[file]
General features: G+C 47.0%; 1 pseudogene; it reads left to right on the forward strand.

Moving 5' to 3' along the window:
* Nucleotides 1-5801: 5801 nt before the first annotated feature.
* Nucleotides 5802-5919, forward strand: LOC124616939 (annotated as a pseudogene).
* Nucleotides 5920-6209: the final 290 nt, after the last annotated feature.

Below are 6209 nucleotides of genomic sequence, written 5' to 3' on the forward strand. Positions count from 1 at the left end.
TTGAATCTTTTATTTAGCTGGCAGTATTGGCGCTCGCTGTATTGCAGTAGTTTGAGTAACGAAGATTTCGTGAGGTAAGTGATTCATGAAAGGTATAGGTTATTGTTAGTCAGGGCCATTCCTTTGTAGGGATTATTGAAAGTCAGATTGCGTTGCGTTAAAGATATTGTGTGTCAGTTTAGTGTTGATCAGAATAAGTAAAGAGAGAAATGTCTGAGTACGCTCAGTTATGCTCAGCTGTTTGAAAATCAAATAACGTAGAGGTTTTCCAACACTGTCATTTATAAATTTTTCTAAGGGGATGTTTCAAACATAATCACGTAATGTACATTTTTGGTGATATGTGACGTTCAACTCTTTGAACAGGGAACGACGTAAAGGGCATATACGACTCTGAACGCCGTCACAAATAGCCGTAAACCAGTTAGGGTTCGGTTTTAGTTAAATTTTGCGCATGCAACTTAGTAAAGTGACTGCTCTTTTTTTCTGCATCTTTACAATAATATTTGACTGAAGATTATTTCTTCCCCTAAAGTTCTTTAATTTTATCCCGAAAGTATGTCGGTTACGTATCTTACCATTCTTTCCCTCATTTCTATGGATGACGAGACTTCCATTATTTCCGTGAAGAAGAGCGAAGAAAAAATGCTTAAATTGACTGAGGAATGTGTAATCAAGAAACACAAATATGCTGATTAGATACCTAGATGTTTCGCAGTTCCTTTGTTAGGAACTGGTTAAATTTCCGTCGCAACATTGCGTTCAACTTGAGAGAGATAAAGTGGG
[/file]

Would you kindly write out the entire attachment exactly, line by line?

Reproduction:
General features: G+C 47.0%; 1 pseudogene; it reads left to right on the forward strand.

Moving 5' to 3' along the window:
* Nucleotides 1-5801: 5801 nt before the first annotated feature.
* Nucleotides 5802-5919, forward strand: LOC124616939 (annotated as a pseudogene).
* Nucleotides 5920-6209: the final 290 nt, after the last annotated feature.

Below are 6209 nucleotides of genomic sequence, written 5' to 3' on the forward strand. Positions count from 1 at the left end.
TTGAATCTTTTATTTAGCTGGCAGTATTGGCGCTCGCTGTATTGCAGTAGTTTGAGTAACGAAGATTTCGTGAGGTAAGTGATTCATGAAAGGTATAGGTTATTGTTAGTCAGGGCCATTCCTTTGTAGGGATTATTGAAAGTCAGATTGCGTTGCGTTAAAGATATTGTGTGTCAGTTTAGTGTTGATCAGAATAAGTAAAGAGAGAAATGTCTGAGTACGCTCAGTTATGCTCAGCTGTTTGAAAATCAAATAACGTAGAGGTTTTCCAACACTGTCATTTATAAATTTTTCTAAGGGGATGTTTCAAACATAATCACGTAATGTACATTTTTGGTGATATGTGACGTTCAACTCTTTGAACAGGGAACGACGTAAAGGGCATATACGACTCTGAACGCCGTCACAAATAGCCGTAAACCAGTTAGGGTTCGGTTTTAGTTAAATTTTGCGCATGCAACTTAGTAAAGTGACTGCTCTTTTTTTCTGCATCTTTACAATAATATTTGACTGAAGATTATTTCTTCCCCTAAAGTTCTTTAATTTTATCCCGAAAGTATGTCGGTTACGTATCTTACCATTCTTTCCCTCATTTCTATGGATGACGAGACTTCCATTATTTCCGTGAAGAAGAGCGAAGAAAAAATGCTTAAATTGACTGAGGAATGTGTAATCAAGAAACACAAATATGCTGATTAGATACCTAGATGTTTCGCAGTTCCTTTGTTAGGAACTGGTTAAATTTCCGTCGCAACATTGCGTTCAACTTGAGAGAGATAAAGTGGG